Wednesday, January 30, 2013

Ian Pratt

The rifle leans heavily toward North Carolina but there are obvious traits from elsewhere. It has an aged finish, not beat to death looking but like a well loved piece that had stayed in the family and used for many years. The muzzle is coned deeply to allow for some radical filing at the muzzle – not decorative but to make it appear as if the gun had been freshed out repeatedly over time right up to to its usable limit. The muzzle is also dinged and worn to look like rod wear.








Copy by Ian Pratt and photos by Maryellen Pratt.

5 comments:

  1. Ian...this is fantastic work...as usual!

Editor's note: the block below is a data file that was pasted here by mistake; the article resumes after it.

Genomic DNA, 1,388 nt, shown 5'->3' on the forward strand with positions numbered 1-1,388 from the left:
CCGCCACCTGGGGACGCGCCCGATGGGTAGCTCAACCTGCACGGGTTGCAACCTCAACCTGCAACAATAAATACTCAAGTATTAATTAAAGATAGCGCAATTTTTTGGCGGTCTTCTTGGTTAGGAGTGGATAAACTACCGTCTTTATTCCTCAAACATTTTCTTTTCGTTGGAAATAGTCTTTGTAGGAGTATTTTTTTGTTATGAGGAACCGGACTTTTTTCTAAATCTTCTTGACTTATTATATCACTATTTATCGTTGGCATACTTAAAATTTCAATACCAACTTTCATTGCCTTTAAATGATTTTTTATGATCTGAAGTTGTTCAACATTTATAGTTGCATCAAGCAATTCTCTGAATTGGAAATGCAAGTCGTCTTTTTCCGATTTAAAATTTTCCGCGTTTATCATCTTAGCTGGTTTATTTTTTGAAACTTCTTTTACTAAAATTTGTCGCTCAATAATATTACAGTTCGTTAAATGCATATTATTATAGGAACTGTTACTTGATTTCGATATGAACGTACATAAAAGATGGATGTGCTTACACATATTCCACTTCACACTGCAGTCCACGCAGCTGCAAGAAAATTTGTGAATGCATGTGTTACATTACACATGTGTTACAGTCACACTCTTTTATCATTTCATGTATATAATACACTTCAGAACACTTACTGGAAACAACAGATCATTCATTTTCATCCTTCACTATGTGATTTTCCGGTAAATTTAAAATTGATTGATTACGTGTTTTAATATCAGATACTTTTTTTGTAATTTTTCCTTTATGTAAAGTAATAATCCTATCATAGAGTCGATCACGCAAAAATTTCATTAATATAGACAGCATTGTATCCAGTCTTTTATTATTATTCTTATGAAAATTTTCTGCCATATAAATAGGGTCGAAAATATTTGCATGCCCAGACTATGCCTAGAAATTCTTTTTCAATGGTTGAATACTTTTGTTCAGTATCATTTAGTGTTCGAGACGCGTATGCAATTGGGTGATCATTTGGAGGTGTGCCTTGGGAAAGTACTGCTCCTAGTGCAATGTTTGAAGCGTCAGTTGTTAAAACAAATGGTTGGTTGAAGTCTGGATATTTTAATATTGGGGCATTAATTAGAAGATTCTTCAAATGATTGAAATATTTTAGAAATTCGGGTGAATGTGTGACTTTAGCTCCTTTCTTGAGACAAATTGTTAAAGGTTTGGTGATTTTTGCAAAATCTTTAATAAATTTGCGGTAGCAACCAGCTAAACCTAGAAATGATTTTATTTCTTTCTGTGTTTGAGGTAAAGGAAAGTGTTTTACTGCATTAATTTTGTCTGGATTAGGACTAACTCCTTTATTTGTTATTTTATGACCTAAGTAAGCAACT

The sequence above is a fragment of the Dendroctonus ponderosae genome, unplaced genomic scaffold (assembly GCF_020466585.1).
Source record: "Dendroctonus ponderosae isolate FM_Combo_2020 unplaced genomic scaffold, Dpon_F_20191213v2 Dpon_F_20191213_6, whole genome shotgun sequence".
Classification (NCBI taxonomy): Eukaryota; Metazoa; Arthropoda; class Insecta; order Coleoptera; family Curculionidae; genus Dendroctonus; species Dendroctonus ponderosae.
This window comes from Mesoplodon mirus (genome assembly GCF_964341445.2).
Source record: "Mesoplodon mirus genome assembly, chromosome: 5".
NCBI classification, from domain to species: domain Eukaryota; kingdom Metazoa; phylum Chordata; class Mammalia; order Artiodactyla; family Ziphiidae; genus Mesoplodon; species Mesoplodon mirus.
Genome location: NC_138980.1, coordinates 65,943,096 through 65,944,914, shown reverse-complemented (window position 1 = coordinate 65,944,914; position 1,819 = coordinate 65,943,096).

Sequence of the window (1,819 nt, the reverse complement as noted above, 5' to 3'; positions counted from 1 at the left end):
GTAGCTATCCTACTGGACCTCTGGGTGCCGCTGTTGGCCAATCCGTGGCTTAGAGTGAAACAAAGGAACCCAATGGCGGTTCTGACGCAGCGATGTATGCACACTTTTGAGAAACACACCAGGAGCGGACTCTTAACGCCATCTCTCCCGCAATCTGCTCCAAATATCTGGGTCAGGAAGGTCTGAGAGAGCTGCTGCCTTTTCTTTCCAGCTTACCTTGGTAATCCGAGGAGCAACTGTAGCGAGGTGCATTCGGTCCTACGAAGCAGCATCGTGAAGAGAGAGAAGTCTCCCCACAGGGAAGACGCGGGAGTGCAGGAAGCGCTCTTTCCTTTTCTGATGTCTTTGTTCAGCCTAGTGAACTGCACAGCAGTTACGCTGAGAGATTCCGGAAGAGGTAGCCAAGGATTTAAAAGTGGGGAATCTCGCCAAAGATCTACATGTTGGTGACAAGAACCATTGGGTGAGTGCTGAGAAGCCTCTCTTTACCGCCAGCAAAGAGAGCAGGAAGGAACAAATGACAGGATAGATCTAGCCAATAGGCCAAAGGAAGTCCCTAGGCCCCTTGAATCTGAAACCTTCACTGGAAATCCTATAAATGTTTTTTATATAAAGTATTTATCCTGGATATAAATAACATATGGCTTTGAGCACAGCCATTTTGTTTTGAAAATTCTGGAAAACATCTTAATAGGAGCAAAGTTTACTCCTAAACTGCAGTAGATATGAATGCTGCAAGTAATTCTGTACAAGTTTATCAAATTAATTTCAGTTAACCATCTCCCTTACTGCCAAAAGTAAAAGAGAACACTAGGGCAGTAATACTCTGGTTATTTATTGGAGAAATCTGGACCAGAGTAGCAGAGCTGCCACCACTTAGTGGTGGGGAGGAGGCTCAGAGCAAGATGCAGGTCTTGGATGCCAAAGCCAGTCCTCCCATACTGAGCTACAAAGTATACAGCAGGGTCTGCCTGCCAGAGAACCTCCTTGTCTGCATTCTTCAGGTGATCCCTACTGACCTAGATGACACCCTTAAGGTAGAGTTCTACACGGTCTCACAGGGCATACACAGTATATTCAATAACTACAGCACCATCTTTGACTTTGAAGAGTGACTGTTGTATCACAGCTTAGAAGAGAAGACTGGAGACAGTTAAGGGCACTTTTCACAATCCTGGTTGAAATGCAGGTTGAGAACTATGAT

Any chance of seeing a photograph of your muzzle treatment?

    Best,
    John.

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  2. Beautiful example of a style of rifle that many folks were not aware of until Bill Ivey's book came out a few years ago - the iron mounted piedmont North Carolina style - I got to handle this rifle at the CLA last year and it is just a super piece.

    Guy

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  3. This is one beautiful rifle! I think I've found the direction to take with a curly ash blank I've been hoarding.

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  4. Love to know how the catch on the wood box works, I assume it is a spring but how does it keep from scratching the stock as it swings down?

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